And so, over many millennia of trial and error, we have accumulated a store of knowledge that has allowed us to reach escape velocity from scarcity to abundance somewhere toward the end of the 18th century. The Four Horsemen of the Apocalypse (war, famine, pestilence, and death) have not completely disappeared—that would be a miracle, not progress—but the world today is incomparably richer and more productive than it was just two centuries ago. If you don’t believe this, ponder, if only for a moment, the 768 types of breakfast cereal that you can buy at Walmart by putting forth just a few minutes of labor at minimum wage.

 

Trivial, you say? All right. Consider, then, the proper nutrition, high rates of literacy, widespread availability of antibiotics, and countless other conveniences now so commonly available in modern life.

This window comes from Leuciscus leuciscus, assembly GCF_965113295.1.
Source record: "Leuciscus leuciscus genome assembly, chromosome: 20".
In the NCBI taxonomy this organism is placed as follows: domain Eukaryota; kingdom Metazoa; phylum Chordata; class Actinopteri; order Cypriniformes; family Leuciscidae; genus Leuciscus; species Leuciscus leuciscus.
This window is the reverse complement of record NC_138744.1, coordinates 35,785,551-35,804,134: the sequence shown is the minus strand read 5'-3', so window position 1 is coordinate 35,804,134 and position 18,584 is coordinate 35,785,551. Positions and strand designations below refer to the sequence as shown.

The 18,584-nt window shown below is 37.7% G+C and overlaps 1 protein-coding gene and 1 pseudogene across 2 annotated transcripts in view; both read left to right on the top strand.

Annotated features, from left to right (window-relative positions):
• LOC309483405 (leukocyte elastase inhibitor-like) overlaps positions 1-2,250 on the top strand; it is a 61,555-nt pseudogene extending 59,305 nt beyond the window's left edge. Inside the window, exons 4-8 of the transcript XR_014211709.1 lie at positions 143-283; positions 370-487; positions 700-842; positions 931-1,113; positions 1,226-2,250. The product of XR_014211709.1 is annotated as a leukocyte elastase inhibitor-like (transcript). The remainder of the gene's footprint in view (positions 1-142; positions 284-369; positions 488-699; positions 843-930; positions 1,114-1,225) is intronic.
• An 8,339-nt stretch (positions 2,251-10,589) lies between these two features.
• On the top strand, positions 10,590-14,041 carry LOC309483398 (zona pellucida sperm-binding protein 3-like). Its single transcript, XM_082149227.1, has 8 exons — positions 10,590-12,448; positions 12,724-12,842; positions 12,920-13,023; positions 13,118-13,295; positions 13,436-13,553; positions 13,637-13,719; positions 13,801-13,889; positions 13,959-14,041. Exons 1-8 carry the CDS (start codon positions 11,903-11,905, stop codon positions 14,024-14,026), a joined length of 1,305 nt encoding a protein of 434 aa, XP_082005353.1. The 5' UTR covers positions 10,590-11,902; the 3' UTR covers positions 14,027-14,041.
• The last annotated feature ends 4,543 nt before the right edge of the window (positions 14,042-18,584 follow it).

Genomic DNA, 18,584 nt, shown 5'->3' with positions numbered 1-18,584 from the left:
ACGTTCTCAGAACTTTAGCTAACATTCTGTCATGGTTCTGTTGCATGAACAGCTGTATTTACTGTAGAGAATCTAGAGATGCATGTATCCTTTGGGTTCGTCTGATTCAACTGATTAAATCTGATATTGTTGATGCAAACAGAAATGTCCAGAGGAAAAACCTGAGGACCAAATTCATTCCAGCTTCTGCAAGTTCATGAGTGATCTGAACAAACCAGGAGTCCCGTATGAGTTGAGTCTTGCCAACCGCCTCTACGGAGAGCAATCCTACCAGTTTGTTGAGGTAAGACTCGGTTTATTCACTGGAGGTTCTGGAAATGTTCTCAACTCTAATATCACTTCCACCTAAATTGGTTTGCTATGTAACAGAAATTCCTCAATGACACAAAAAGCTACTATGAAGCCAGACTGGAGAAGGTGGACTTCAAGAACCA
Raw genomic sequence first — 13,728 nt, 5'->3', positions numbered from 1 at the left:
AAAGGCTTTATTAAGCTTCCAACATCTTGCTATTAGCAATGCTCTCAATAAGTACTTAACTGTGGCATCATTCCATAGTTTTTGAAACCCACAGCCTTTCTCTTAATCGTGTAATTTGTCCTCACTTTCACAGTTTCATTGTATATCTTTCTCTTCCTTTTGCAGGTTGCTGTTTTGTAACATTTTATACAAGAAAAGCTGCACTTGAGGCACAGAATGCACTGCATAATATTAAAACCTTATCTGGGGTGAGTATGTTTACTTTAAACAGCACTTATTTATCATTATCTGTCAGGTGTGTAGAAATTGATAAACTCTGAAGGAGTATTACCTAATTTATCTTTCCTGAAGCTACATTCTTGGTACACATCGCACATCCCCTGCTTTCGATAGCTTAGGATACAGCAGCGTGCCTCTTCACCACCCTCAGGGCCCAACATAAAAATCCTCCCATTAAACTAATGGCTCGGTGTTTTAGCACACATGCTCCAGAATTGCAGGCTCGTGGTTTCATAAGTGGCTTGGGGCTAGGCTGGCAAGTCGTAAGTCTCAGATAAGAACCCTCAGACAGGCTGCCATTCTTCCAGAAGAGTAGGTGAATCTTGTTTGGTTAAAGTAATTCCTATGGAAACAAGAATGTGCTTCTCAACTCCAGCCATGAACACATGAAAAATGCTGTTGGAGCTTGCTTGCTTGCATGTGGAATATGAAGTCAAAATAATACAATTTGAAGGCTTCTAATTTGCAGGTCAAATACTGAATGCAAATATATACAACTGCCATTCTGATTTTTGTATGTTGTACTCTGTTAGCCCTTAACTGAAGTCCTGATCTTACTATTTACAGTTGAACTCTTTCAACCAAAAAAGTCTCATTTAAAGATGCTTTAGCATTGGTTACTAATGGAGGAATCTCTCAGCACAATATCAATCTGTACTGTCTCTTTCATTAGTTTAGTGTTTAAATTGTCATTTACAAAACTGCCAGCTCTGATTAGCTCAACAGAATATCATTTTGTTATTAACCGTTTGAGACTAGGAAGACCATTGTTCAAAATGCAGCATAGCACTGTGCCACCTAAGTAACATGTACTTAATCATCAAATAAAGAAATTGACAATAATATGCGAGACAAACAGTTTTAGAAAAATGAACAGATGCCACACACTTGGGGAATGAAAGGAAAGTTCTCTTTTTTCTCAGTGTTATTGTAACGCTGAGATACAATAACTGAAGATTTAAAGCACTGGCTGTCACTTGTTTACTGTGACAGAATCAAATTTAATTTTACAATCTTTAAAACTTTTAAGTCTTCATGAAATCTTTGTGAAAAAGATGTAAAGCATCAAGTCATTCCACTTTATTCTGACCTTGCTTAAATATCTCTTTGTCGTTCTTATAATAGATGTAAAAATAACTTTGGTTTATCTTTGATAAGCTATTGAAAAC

We measure abundance in time prices. A time price denotes the length of time that a person has to work to earn enough money to buy something. It is the money price divided by hourly income. Money prices are expressed in dollars and cents, while time prices are expressed in hours and minutes. If a barrel of oil, for example, costs $75 and you earn $15 an hour, the time price will come to five hours. If the price of oil increases to $80 a barrel and your income increases to $20 an hour, the time price will decrease to four hours.

 

Time prices make much more sense than money prices for at least three reasons. Time prices avoid the contention and subjectivity of commonly used inflation adjustments. Since innovation shows up in both lower prices and higher incomes (more productive people are better-paid people), time prices more fully capture the effects of innovation. And time prices are independent of currency fluctuations. Instead of gauging the standards of living in India and the United States by comparing the adjusted “purchasing power parity” prices of a gallon of milk in Indian rupees and American dollars, time prices provide a universal and standardized way (hours and minutes) to measure changes in well-being.